The New York International Children’s Film Festival will take place February 23 – March 18.
By I. Simon
The true story of the rescue of Sheila the elephant from the Belfast Zoo in 1941 during the German air raid bombings by Denise Austin was a story I had never heard of until I had found out about the film Zoo. So going into the movie, I didn’t know what to expect, especially because I did not of know any of the people who had worked on it other than Toby Jones. That said, I kept an open mind and had moderate expectations, and what I got was an overall enjoyable, fine film that tells a fictional version of the elephant rescue (with the elephant being renamed Buster, and following kids saving it), even if it does nothing that makes it memorable or stand out.
Colin McIvor’s direction and script are competent enough. He does do a decent job telling a fictional version of the story and getting us to care about the kids, but that said, this film does nothing real unique or very interesting, and instead plays it very safe. While this is definitely a competent, enjoyable film with decent filmmaking, it does nothing to really to make an impact or make it memorable. It’s obvious that he wanted to make a film that will reach much younger audiences, as there are some bits of comedy in the film, but I feel that if he went for something more mature, it might’ve been more impactful. This also leads me to one of the gripes I have with Zoo. Around the third act, the film takes a sudden darker shift in tone, and it felt all the sudden. Therefore, it came off as a little jarring.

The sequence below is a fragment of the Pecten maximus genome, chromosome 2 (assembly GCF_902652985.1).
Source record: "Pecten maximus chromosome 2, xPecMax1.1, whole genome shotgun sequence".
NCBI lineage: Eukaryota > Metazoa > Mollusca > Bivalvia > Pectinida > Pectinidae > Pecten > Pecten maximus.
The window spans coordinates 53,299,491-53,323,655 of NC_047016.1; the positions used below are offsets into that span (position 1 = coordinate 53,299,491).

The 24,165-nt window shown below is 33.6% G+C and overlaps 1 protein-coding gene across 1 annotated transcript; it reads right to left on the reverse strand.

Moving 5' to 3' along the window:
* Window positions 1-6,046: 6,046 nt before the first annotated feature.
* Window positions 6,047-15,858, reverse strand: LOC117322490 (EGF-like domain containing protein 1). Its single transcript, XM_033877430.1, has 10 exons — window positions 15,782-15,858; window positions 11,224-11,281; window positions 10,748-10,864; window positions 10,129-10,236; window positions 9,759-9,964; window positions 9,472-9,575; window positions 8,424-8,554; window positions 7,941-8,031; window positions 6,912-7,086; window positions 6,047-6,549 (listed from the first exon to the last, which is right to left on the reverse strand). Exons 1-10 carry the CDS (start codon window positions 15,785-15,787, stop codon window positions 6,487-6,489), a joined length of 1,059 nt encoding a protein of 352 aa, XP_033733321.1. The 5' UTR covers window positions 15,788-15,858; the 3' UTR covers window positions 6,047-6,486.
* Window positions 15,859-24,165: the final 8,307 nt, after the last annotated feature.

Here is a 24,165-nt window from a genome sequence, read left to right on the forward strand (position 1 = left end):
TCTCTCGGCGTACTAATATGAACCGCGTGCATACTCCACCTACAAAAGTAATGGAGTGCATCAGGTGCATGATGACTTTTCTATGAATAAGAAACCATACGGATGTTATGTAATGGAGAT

Coming to the performances, this is probably where Zoo is at its strongest. Art Parkinson gives a pretty good performance in the lead role. He does a pretty good job portraying Tom’s determination to save Buster, and you buy him in the role. Emily Flain and Ian O’Reilly are also pretty good here. As for the adult actors, Toby Jones, Amy Huberman, and Penelope Wilton (who plays Denise Austin herself) are all really good in this film. Overall, the acting is not exceptional or anything like that, but it is still really good.
The technical elements are fine enough. The cinematography is pretty good. The set designs are fine enough. The editing is pretty decent. Most of the technical choices here overall work.
In terms of other gripes I have not mentioned already, I wasn’t a fan of the score/music. There were also minor pacing issues in the first act. Lastly, the film doesn’t really make an impact. While the script and the direction were decent enough, I feel that this story could’ve been executed better, and even more impactful, if it had a better writer and director.
Overall, Zoo is a fine film. It’s not bad, nor is it great. There are much better World War II films, and there are also far worse World War II films. If you just want to watch this film to see a fictional retelling of this story, and is simply entertaining and not something more nuanced, then I would lightly recommend Zoo. Like I have mentioned, it’s a fine film. It’s fairly entertaining, competently made, and well acted enough. Could this story be executed in a better way? Absolutely. That said, it could’ve been worse too.
I give Zoo a B-.